Review: Instant Family
(PG) Mark Wahlberg, Rose Byrne, Isabella Moner, Octavia Spencer, Eve Harlow
Few topics provide more openings to humour, drama and familial tension like adoption. The idea of introducing children to a new family after living in potentially traumatic situations throughout their lives does provide a multitude of avenues to consider. Instant Family is based on the true-to-life experiences of director Sean Anders (Daddy’s Home) and his family in the fostering process. Showing the extreme highs and lows of transition that go on for everyone involved in the making of a new family unit and how each situation presents its own opportunities and challenges.
Pete (Mark Wahlberg) and Ellie (Rose Byrne) Wagners have literally built their lives up from the humblest of situations and manage their own house flipping business. They do not live an extravagant life, but they have moved into a comfortable season and yet find that something is missing in their lives. After some consideration, they decide to look into fostering and begin working along the path to bringing a child into their home.
As they progress in the journey to parenthood, the married couple is introduced to Lizzie (Isabela Moner) and her two younger siblings, Juan (Gustavo Quiroz) and Lita (Julianna Gamiz). Not expecting to bring home three children, they still decide this is the best route for their future and the children. At first the transition seems to work well, but eventually the cracks begin to form for this burgeoning family. Between issues with discipline, boundaries, extended family reactions and the various seasons of their children’s lives all push the Wagners’ resolve to the limit. They begin to question their decision and whether the children will be better with another family.
In the midst of the holiday season, it is refreshing to have a non-animated choice for families to enjoy together. A heart-warming tale that touches on the harsh realities of life, but shows that there can be hope in this world. Not to think that this is a saccharine-sweet tale of redemption, even though there is a warm and lovely element to Sean Anders story of foster care. What the writer/director does show is that in amongst the harsh realities of society parents can prevail with love, mercy and consistency. Showing that in this modern era of social media that the establishment of boundaries is essential for a family to stay connected.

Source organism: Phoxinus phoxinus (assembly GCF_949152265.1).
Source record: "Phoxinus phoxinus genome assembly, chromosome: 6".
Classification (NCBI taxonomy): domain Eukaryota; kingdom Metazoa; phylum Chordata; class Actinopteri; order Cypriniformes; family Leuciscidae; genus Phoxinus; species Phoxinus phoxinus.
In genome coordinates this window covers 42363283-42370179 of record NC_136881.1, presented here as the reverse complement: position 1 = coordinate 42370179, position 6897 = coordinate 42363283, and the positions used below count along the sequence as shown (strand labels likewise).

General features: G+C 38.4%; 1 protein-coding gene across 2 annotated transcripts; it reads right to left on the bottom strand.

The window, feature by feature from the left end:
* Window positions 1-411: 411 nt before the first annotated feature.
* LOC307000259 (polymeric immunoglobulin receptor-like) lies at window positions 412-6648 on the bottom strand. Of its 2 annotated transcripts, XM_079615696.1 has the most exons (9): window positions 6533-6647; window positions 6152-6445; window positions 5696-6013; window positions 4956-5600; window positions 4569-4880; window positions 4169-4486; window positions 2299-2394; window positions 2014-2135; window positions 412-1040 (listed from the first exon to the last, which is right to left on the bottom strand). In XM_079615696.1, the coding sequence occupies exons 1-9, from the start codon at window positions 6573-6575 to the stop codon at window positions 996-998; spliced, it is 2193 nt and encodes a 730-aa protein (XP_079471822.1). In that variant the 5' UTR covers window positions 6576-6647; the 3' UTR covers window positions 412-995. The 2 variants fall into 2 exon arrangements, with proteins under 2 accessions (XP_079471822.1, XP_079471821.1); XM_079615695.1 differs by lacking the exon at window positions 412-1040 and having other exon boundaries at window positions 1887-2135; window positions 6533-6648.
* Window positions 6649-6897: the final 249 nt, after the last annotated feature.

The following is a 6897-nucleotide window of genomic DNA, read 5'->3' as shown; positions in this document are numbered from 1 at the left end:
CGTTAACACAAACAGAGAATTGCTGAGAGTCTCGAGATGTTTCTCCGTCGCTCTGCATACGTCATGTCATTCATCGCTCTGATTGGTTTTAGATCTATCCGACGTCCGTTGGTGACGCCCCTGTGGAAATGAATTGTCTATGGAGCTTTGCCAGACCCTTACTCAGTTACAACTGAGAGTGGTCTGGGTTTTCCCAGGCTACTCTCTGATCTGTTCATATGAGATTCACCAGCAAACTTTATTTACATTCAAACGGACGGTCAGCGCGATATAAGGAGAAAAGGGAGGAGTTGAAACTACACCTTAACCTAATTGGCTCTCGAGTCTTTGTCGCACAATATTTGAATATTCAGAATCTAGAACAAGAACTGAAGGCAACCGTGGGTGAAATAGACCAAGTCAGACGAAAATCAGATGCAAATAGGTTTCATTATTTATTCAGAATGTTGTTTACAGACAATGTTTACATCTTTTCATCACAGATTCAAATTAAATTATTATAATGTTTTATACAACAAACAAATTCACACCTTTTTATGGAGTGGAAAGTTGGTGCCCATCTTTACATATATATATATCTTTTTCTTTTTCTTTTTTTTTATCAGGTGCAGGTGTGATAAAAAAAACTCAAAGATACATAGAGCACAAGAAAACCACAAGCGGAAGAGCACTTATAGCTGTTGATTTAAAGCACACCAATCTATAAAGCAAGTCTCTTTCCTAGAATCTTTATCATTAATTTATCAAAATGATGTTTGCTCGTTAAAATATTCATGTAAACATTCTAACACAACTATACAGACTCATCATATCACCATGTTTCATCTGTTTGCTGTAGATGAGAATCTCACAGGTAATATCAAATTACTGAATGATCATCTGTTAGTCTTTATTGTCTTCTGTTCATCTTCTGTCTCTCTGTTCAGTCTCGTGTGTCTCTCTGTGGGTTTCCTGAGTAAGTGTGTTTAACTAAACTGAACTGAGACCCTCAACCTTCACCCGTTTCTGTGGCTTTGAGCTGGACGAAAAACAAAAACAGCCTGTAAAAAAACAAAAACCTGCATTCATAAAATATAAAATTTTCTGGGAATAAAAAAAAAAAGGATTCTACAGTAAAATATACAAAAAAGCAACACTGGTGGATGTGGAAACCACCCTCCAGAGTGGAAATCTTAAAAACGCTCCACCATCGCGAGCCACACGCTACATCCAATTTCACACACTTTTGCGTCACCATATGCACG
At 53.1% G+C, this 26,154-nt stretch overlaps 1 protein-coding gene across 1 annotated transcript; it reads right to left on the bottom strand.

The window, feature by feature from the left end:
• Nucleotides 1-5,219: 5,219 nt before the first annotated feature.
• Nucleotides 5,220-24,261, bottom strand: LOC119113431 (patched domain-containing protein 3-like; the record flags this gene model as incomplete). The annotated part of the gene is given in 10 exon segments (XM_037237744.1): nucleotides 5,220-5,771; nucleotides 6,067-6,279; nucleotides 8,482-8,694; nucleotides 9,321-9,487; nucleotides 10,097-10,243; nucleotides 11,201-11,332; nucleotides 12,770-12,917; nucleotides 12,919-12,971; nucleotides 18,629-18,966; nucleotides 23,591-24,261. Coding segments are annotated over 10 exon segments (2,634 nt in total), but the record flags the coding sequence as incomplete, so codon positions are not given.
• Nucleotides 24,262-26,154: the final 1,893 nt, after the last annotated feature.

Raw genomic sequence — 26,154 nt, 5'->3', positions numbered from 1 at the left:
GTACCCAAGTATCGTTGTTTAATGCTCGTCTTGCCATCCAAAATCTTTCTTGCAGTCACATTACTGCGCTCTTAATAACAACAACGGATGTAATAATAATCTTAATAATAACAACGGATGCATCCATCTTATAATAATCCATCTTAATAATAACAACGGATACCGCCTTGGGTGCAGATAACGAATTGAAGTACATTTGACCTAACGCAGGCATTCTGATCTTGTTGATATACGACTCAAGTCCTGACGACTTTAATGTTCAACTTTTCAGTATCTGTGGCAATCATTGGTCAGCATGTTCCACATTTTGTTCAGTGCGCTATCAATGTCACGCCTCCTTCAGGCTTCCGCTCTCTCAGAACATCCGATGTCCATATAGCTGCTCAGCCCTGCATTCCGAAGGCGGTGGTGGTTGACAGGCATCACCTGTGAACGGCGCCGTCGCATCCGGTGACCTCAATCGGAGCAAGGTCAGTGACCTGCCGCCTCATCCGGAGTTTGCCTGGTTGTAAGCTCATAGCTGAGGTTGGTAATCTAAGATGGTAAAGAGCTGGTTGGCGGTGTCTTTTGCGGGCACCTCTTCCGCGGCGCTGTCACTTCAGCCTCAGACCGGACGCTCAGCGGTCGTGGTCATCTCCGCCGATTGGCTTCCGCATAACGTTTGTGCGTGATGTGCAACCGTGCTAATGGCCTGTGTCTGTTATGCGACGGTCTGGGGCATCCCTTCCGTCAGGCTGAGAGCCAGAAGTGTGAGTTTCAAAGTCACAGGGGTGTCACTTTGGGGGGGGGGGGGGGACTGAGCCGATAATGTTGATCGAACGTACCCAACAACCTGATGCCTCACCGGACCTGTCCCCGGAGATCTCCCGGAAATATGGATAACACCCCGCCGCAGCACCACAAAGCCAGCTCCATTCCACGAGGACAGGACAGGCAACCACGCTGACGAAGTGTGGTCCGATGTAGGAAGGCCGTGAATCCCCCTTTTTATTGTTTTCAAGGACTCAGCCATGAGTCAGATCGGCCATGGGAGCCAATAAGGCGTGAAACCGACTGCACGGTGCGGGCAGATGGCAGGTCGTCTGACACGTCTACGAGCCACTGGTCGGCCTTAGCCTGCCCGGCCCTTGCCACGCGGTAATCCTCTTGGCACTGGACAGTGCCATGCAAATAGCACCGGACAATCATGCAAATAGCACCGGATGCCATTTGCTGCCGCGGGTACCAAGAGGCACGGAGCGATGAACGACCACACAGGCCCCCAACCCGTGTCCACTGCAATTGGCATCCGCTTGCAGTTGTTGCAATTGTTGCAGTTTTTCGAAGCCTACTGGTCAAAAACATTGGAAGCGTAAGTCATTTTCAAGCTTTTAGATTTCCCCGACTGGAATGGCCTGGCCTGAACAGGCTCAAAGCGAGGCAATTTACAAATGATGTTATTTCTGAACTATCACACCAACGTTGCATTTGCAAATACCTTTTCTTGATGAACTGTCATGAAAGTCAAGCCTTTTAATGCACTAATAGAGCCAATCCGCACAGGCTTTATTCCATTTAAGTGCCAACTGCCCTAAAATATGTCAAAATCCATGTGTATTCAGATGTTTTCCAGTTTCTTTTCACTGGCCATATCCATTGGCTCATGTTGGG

By introducing the community that is needed for the support of this transitional aspect of families provides a glimpse into a side of life that most are shielded from experiencing. Between the balanced input from the two social workers played brilliantly by Tig Notaro and Octavia Spencer, the support parents circle and the reactions from extended family members proves that despite the imperfections of people, it is best to do life with others.
At the heart of the story, Mark Wahlberg, Rose Byrne and the children make this a convincing journey of a foster family even though the screenplay does contain harsh language, deals with sexting and shows the impact of illicit drugs on society. Instant Family is an endearing opportunity for families, but be ready to talk about some of the darker sides and the importance of protecting children in modern life.
There is nothing quite like the love of a parent. Even in the worst of experiences, the love, support and hug from your father or mother should have a soothing effect on your very existence. Instant Family provides a glimpse into the value of family, but at the heart of the story is the essential need for the love of parents. This relationship can come in the form of blood relations, a blended family or through adoption and shows that no price can be put on the importance of parents in the life of a child. Have you told your parents how much they mean to you today?
- What is sacrificial love? (John 15:13, Ephesians 5:25)
- What should we do in difficult times? (John 16:33, Philippians 4:6-7)
- What does the Bible say about family? (John 15:12-17)